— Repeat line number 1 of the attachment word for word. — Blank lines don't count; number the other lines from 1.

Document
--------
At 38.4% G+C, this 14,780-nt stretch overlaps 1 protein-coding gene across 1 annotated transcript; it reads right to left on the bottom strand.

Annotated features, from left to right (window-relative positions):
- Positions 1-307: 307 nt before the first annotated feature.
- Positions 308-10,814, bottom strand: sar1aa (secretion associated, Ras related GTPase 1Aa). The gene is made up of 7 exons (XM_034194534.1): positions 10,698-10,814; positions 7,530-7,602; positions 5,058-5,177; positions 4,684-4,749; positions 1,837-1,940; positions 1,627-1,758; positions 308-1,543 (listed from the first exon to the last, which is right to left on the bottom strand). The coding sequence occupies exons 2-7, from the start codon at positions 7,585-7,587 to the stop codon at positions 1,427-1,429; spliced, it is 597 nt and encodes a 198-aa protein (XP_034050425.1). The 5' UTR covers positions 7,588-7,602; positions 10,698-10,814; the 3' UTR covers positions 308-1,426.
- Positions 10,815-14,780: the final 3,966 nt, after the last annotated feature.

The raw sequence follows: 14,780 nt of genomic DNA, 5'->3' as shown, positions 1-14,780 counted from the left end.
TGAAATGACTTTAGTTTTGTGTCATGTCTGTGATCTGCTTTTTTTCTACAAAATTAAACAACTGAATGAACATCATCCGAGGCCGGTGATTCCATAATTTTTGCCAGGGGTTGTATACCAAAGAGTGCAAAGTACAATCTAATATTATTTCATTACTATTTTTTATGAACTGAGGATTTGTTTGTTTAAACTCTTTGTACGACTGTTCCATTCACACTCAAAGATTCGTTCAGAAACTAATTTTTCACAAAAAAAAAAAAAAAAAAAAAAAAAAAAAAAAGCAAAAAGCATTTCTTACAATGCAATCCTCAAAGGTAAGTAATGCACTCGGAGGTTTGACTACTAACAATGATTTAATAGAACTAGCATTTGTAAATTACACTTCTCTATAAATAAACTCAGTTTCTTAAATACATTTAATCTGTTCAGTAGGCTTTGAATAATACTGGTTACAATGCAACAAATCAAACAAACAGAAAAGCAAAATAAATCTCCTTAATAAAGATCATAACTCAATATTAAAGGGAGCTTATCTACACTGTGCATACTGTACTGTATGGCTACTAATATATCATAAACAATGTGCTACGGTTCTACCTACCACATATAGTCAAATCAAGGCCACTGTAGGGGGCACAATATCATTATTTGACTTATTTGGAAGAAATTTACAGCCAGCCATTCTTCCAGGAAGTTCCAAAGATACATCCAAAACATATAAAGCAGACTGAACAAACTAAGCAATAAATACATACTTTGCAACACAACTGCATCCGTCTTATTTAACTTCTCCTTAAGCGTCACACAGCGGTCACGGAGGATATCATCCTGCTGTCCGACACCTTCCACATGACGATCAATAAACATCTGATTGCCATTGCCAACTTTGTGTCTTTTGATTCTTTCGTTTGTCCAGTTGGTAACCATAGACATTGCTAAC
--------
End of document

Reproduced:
At 38.4% G+C, this 14,780-nt stretch overlaps 1 protein-coding gene across 1 annotated transcript; it reads right to left on the bottom strand.